Part two, continued from part one.
Sets of knives: My advice for what it’s worth, Do not buy a set of knives and do not buy a set of cookware. It may look pretty in the knife block, or hanging from the hanging pan rack. But that’s because half of them will never be used. Buy what you need and sometimes buy what you want. A set of anything will include stuff you will never use.
Second piece of advice: If you have a partner, do not make them conform to what you like. I am not a Cutco fan, but the handles fit my wife’s hand and she likes them. Francene is less likely to hurt herself using what she likes than using something that doesn’t feel right to her. Or using what I want her to use.
Knife brands I would recommend would be Henckel’s Pro, I don’t care for the International line from experience, They are just a knife set with a block, standard wedding present. The Shun Classic is good if you like their D handle. One side is bulged to fit the hand better. So if you’re left handed you will need to special order them. If you don’t want to display them, then I would opt for the Shun Sora line. Less money because they less fancy. The Sora line was designed for the restaurant line cook or sous chef.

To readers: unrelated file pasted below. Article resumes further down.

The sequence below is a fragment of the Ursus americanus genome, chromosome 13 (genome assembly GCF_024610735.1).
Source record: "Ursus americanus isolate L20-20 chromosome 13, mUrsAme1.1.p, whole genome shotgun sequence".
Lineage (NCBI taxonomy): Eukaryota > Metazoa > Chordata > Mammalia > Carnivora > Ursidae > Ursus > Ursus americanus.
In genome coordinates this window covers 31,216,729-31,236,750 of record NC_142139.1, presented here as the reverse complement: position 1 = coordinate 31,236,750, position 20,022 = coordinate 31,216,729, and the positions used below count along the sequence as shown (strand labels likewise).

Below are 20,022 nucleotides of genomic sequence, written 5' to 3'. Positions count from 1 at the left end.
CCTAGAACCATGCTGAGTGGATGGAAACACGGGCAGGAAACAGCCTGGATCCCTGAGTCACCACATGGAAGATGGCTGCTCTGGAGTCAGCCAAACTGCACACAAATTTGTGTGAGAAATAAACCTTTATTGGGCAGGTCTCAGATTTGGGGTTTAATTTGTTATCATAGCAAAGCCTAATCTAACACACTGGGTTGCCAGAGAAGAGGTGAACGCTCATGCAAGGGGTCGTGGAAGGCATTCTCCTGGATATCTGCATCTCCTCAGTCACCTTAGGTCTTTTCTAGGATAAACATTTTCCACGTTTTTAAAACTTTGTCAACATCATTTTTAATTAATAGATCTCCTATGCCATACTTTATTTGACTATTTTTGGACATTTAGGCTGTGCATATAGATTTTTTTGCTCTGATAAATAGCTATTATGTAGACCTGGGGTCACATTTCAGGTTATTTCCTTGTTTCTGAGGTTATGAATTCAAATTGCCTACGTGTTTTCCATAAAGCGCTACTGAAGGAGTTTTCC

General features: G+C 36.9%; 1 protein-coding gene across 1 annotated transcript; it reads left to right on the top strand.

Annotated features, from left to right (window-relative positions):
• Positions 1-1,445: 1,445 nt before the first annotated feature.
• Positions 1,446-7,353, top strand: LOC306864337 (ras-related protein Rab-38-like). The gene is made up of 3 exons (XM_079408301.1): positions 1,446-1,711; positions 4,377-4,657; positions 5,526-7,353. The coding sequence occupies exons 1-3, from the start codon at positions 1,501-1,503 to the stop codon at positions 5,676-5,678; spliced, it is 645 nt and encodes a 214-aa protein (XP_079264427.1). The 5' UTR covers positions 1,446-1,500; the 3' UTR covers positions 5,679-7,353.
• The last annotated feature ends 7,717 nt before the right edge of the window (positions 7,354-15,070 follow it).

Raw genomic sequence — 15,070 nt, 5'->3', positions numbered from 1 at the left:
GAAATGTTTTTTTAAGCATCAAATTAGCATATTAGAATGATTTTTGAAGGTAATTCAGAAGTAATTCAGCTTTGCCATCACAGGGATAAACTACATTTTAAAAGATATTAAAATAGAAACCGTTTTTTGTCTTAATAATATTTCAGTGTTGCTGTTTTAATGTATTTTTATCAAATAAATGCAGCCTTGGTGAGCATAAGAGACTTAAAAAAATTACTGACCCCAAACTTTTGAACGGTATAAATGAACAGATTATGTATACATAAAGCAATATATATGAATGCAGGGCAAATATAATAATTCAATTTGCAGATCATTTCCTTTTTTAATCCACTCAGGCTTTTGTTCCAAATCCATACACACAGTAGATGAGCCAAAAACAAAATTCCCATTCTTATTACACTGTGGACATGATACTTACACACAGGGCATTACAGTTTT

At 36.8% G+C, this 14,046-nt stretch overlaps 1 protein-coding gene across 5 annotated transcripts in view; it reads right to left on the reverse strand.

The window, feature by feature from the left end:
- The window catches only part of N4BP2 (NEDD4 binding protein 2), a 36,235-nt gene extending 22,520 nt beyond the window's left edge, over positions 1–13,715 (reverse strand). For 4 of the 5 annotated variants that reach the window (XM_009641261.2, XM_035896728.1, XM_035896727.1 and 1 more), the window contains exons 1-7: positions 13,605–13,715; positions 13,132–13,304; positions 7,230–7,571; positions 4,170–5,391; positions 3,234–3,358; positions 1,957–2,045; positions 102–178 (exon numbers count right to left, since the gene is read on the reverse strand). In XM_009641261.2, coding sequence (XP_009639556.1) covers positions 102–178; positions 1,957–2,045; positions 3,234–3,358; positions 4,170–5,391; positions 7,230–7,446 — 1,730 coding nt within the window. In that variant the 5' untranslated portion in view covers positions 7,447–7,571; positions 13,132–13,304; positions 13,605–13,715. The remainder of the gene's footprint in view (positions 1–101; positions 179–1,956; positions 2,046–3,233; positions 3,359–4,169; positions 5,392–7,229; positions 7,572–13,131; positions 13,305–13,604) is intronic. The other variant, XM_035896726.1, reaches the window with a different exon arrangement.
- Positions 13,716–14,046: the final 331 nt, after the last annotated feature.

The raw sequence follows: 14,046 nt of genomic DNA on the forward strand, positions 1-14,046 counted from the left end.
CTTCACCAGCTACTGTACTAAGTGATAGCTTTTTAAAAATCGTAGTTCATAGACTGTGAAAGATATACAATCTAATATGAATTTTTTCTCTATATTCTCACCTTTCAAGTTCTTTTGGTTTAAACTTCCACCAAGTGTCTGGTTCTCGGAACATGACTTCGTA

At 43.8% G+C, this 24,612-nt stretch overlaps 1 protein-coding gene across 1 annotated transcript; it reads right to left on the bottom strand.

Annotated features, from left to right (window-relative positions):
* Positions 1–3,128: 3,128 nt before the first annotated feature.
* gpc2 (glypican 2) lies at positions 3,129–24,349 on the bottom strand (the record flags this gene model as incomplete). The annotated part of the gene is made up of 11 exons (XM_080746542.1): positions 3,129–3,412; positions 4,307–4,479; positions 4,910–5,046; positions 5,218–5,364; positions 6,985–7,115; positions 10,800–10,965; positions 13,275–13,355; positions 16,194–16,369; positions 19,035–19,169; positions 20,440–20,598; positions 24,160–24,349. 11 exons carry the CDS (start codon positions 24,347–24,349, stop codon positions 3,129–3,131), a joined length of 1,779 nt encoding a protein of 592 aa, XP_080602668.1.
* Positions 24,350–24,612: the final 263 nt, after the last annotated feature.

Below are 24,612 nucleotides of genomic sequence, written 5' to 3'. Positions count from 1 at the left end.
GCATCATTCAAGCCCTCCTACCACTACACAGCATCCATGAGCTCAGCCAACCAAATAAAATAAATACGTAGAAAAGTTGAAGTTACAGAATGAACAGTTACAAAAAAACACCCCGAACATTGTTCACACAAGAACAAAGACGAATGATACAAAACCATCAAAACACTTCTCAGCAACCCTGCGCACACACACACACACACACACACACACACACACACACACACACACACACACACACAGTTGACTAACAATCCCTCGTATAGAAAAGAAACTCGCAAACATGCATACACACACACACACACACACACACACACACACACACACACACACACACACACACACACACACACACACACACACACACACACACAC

Mac knives are excellent for the money. They also come in many of the Japanese styles such as Nakiri and a wonderful birds peak paring knife.
Global knives are very stylish and have a metal handle that is textured for grip.
Victorinox, I still buy them. Wusthof Classics, makes probably the best flexible boning knife available.
The point is, you can buy some really good knives without breaking the bank.
I have list just a few of the many excellent kitchen knives available. Beware of the 10 best articles as these have been written to sell knives & not provide any real world advice.
High end knives: If you want to spend the money, go for them. Sure to impress the knowledgeable guest but won’t really slice and dice any better then a true professional knife.
Forschner by Victorinox, straight boning knife, I had it’s curved mate but seldom used it. Gave it to my son Trevor.
Every kitchen needs a boning knife. It can be used for so many tasks.